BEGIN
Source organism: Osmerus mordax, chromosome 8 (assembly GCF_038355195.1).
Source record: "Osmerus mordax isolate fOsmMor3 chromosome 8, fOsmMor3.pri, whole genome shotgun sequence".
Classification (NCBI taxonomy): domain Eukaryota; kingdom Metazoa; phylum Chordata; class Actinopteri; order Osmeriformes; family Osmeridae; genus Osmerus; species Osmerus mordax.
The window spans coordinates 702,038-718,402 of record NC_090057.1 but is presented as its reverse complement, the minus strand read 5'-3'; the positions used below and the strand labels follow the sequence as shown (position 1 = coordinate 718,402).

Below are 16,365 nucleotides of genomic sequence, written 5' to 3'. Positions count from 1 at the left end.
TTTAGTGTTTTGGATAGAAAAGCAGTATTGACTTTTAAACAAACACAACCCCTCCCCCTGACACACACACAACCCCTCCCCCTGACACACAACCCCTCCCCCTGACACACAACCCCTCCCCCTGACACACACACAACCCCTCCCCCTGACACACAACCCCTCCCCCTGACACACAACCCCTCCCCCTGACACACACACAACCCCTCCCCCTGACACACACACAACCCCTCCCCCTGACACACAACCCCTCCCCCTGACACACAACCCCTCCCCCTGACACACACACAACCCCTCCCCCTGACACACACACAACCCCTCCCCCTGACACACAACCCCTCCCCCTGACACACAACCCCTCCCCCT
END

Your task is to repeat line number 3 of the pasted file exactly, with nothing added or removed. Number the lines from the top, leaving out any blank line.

Classification (NCBI taxonomy): domain Eukaryota; kingdom Metazoa; phylum Chordata; class Actinopteri; order Osmeriformes; family Osmeridae; genus Osmerus; species Osmerus mordax.